With classes already ended in most schools, the next and last important function of the present school year is the commencement exercises. This used to be reserved only for the graduating students, but the ceremony is now performed on all scholastic levels, from the postgraduate, collegiate, secondary, intermediate, primary, and even the preparatory for the toga-ed tots with their nursing bottles.
Article XV, Sec. 1 of the Constitution provides that “the State shall provide and promote the right of all citizens to quality education at all levels and shall take appropriate steps to make such education accessible to all.” This is one of the pipe dreams of the framers who should have known that, like social justice, government transparency and other fantasies, it belonged to the wonderful Land of Oz.
Today, worse than at any other period in our republic, our literacy record is no longer one of the proud achievements of our country. As a boy during the American regime here, I took it for granted that the farmer or laborer could read and write, and manage an ordinary conversation in English even with foreigners. The old Thomasites would call it “carabao English,” but at least it was better than the grammar of the yokels in Arkansas.
You could talk before to any “cochero” [coachman] anywhere in the country, and in English too, and you would be understood. But recently, when I asked a carpenter to list down the materials he needed for some repairs in my house, he deftly made me do the writing instead as he dictated. The old man, for all his expertise with his tools, was helpless with an ordinary pencil. It made me wonder how he could have managed with his deficiency, given his age and the people he dealt with who knew how to read and write.
The Constitution also requires the State to “establish and maintain a system of free public education in the elementary and high school levels. Without limiting the natural right of parents to rear their children, elementary education is compulsory for children of school age.”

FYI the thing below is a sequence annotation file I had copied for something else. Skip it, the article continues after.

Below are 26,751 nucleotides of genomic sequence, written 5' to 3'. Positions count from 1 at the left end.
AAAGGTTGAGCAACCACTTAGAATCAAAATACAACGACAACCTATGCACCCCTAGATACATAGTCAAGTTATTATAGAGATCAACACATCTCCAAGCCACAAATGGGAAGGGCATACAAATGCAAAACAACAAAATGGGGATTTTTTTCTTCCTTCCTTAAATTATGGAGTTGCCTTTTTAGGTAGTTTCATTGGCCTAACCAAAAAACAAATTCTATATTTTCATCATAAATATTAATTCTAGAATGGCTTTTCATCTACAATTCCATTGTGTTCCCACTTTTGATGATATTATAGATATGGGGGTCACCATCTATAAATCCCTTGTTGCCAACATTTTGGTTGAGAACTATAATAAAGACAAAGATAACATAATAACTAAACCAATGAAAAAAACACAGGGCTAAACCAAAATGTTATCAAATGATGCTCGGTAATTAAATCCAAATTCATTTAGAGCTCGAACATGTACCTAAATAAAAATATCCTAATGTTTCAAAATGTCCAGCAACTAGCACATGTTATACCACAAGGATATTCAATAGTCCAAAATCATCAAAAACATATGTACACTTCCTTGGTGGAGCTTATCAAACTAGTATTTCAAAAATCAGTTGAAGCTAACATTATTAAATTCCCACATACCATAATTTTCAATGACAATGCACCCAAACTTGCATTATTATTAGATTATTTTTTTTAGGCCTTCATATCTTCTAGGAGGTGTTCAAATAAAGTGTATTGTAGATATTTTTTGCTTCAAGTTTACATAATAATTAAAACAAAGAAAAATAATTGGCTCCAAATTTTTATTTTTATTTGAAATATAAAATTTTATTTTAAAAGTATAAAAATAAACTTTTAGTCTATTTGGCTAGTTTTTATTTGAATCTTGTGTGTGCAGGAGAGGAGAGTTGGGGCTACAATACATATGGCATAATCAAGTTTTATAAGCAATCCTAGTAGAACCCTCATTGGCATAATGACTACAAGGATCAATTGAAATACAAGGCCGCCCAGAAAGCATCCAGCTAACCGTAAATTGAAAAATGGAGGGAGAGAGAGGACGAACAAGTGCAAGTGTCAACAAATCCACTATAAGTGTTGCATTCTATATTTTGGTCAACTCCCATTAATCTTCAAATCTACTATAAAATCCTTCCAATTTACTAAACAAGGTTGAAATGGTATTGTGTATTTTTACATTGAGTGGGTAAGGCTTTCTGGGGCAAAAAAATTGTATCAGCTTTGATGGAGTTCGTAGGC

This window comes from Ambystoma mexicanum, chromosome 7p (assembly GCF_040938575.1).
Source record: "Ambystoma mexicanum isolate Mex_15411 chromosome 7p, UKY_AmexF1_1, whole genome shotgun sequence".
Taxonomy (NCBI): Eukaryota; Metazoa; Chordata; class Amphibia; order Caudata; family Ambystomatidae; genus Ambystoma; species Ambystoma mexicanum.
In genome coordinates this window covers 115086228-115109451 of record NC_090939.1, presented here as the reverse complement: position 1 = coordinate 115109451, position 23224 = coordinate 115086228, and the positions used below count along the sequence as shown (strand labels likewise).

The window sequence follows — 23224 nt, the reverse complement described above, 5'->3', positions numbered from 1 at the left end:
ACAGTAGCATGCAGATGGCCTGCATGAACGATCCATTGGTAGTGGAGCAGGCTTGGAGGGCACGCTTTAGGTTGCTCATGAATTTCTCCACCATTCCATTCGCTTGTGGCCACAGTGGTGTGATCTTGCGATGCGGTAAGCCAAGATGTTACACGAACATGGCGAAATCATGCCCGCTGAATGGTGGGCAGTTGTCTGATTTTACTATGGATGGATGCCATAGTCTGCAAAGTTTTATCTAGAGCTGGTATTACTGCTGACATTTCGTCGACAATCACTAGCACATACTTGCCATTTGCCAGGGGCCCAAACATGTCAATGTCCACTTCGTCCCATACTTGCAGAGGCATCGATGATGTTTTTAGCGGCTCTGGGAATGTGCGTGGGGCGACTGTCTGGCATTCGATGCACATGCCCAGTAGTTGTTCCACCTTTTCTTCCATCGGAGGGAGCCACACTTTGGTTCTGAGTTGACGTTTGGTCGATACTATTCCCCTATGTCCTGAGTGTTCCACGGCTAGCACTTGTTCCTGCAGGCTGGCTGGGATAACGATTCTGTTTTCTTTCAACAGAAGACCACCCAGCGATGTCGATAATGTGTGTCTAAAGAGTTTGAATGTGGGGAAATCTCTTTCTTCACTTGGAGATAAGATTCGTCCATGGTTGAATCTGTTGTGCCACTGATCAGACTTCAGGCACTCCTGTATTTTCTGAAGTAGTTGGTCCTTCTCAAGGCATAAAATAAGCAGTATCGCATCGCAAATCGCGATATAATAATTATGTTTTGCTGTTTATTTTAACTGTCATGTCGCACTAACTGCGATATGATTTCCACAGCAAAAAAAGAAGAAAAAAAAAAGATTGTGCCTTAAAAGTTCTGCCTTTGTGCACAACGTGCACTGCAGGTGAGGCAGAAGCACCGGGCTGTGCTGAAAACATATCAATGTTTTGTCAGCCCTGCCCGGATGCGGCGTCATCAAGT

My concept of “free public education” is illustrated by that photograph once published in this paper of a group of rustic children studying in the grass under a spreading mango tree. No chairs or desks, no blackboards, and no umbrellas in case of rain in the absent classroom.
As for compulsory elementary education for children of school age, do we have truant officers in this country? There must be hundreds of thousands of such children who should be in school but are pursuing other activities not necessarily lawful. The greater tragedy is shared by the unfortunate ones who hope to build better lives for themselves through education but cannot enjoy this benefit because they have to help their families earn a living.
Education in this country is mostly for the privileged, and also the less privileged. It has become a status symbol. One does not enroll his children in the public schools because people might think he cannot afford the private schools. This vanity may even extend to post-graduate studies abroad where the mediocre scion is sent to an also tolerable college whose policy is to pass all paying foreign students. He will be returning home with his bought academic titles and be respectfully welcomed for his foreign entitlements.
The obvious weakness of education in this country is that everyone can enter college provided he can pay the tuition and other fees. Aptitude should be the controlling criterion for enrollment but is not even required in many cases. In Department of Education vs. San Diego, 180 SCRA 533, a person who had failed as many as five times the entrance test for admission to a medical school challenged it as oppressive. In sustaining the test, the Supreme Court said:
“While every person is entitled to aspire to be a doctor, he does not have a constitutional right to be a doctor. This is true of any other calling in which the public interest is involved; and the closer the link, the longer the bridge to one’s ambitions…. A person cannot insist on being a physician if he will be a menace to his patients. If one who wants to be a lawyer will prove better as a plumber, he should be so advised. Of course, he may not be forced to be a plumber but on the other hand he may not force his entry into the bar.”
I cannot resist telling that old joke about the woman who called her grandchild Diploma. “We sold two carabaos so our daughter could earn a degree,” she said. “She came back instead with child, and that’s her Diploma.”
There are millions of our dispossessed countrymen who are deprived of the right to quality education for the mythical excuse of lack of funds, which are heartlessly squandered by the government for personal extravagances and affectations. A good example is the junkets of privileged officials, not excluding the President of the Philippines, where hundreds of millions of pesos are wasted when they could be put to better use for improving the quality of public education in this country.
The commencement exercises mostly scheduled this month will increase the unemployment figures, which have swelled all over the world. How will the new batch of graduates fare in the face of the global recession? –Isagani A. Cruz, Philippine Daily Inquirer